Stephen A. Smith did not come out looking great in the exchange, but it seems too simplistic to point the finger at him. Malika Andrews came in ready for a confrontation, but again, to say just one person is responsible for making this feel icky is not addressing the issue at hand.

Matt Barnes of ESPN and All the Smoke posted an interesting message as an Instagram Reel on Friday. He said that his initial reaction to the news of Udoka’s suspension was to post a message on social media defending the coach. After someone that knew the details of the suspension spoke with him, he pulled the message down because he could not defend the things he was told happened.

We all speak with emotion on social media. That whole industry is fueled by users confusing their opinions and feelings as some sort of unimpeachable moral authority. It is a pretend space. It does not matter.

ESPN is very real. What is said on the network has consequences for the people talking and the people being talked about.

First Take is the centerpiece of a billion-dollar network. It is built to be a very specific thing. In a perfect world for ESPN, the show is the spark that starts the fire of every debate in sports. 

We have been having way too many conversations in sports lately that aren’t appropriate for that kind of platform.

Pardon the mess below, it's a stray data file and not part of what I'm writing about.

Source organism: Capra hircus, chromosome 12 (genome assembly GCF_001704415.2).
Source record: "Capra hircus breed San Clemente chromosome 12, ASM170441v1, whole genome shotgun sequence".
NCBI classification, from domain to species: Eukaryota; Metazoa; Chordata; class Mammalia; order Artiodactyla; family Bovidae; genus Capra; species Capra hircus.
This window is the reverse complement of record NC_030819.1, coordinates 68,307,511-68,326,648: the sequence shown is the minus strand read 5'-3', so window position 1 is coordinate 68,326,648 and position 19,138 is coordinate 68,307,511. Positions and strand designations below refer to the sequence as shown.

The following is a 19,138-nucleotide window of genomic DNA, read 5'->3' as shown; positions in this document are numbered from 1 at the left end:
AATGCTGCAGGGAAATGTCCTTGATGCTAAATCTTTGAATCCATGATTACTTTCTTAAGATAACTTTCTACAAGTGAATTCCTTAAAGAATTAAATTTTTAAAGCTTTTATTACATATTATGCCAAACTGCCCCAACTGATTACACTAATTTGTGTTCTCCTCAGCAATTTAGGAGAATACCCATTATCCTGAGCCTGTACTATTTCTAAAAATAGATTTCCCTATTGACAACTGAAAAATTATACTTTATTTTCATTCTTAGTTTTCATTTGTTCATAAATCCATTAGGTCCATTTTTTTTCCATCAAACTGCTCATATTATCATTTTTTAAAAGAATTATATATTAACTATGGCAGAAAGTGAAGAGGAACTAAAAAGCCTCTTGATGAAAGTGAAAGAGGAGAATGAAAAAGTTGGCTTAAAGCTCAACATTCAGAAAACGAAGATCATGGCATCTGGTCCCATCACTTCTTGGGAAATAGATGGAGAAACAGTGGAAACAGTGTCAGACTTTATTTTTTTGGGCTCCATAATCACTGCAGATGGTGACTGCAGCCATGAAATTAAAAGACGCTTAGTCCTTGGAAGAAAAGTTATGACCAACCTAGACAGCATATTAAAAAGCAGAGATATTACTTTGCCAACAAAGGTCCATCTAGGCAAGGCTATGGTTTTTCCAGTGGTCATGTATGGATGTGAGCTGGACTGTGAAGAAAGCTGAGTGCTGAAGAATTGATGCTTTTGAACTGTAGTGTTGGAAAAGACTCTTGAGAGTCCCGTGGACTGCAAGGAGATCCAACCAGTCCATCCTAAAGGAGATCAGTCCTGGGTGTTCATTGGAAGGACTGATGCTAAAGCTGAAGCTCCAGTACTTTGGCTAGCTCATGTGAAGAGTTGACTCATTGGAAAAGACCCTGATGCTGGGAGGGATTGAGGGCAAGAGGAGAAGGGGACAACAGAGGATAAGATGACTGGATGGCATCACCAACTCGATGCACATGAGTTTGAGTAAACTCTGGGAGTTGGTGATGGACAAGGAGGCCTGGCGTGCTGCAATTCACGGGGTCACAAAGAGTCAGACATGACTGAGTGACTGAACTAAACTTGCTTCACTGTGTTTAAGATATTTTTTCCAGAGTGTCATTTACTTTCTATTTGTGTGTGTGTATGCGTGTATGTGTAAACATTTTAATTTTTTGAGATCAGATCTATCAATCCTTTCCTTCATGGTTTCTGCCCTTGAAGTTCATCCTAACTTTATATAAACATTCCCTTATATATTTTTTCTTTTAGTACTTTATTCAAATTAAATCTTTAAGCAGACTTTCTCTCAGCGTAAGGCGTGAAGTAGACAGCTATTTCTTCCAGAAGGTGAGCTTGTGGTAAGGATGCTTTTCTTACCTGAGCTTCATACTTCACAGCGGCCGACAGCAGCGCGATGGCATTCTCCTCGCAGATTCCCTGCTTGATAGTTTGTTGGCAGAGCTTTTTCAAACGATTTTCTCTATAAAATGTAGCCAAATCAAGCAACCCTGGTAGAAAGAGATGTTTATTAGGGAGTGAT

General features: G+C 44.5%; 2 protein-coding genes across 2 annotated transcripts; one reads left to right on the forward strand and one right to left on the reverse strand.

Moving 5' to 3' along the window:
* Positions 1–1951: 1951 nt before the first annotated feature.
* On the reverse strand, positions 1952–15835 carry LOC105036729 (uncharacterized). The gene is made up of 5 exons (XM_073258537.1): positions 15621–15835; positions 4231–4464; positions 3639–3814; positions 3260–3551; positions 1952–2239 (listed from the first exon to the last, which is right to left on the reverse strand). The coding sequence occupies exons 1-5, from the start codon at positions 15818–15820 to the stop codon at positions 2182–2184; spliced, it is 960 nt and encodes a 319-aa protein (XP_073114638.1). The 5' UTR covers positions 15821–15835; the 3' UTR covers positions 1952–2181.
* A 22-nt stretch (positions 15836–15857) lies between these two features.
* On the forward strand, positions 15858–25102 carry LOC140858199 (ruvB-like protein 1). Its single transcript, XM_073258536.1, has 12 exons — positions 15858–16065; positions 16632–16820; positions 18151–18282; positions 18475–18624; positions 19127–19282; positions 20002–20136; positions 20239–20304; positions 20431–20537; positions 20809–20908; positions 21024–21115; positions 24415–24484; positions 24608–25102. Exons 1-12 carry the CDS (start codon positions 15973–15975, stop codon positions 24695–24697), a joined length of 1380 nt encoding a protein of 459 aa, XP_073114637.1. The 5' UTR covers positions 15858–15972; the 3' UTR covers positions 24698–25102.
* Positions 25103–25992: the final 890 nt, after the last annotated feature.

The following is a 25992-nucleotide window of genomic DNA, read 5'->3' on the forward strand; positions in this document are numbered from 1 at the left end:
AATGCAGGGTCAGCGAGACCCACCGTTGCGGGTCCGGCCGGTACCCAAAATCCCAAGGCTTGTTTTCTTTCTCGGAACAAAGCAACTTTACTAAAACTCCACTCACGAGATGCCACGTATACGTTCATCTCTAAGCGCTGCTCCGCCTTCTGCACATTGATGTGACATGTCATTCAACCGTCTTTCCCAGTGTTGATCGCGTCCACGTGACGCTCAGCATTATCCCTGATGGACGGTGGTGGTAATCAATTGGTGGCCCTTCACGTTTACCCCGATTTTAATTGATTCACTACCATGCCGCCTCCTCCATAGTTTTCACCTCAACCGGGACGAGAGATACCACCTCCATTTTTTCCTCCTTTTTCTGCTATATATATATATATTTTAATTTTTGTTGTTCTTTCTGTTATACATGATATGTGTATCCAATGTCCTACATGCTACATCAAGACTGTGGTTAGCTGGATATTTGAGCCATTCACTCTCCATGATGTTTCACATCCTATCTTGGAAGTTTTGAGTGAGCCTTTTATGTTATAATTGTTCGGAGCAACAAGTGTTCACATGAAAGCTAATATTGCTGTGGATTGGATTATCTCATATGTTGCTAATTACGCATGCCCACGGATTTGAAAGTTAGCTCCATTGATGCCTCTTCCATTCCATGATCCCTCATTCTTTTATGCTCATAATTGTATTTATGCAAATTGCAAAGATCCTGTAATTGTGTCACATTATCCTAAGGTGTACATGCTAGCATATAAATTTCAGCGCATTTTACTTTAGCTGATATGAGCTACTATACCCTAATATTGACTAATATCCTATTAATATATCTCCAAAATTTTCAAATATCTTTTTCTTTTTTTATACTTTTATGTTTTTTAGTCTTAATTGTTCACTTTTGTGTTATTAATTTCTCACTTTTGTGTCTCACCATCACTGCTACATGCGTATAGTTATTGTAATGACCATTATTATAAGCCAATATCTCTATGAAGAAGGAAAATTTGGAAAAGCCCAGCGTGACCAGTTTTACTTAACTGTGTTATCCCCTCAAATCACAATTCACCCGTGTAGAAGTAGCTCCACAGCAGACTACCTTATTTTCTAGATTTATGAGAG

First Take isn’t, and frankly shouldn’t be, a show that deals in nuance. It is loud, passionate and fun. It’s supposed to sound like a bar or a barbershop. Surely Ime Udoka and what he did or didn’t do with female employees of the Boston Celtics will be discussed in those venues, just like sexual misconduct accusations against DeShaun Watson and evidence that Brett Favre helped orchestrate a welfare fraud scheme in Mississippi likely were. But barbershop discussions don’t play out on the biggest brand on cable TV. They have no consequences.

The Boston Celtics are coming off of a season that saw their young core finally start to look like the championship team we have been told they were for the last five years. They made their first Finals appearance since 2010. As a lifelong fan of this team, trust me when I tell you that if a suspension weren’t absolutely warranted, the front office would not be trying to scapegoat the head coach responsible for all of that.

Stephen A. Smith has to take a side. He has to have an adversary to every opinion he offers. It is his brand and it is what he does well. Like the rest of us, he is welcome to have an opinion on Udoke and the suspension. 

First Take does what it is supposed to very well, but it is never going to be the right forum for conversation that has to be more fact and almost no opinion.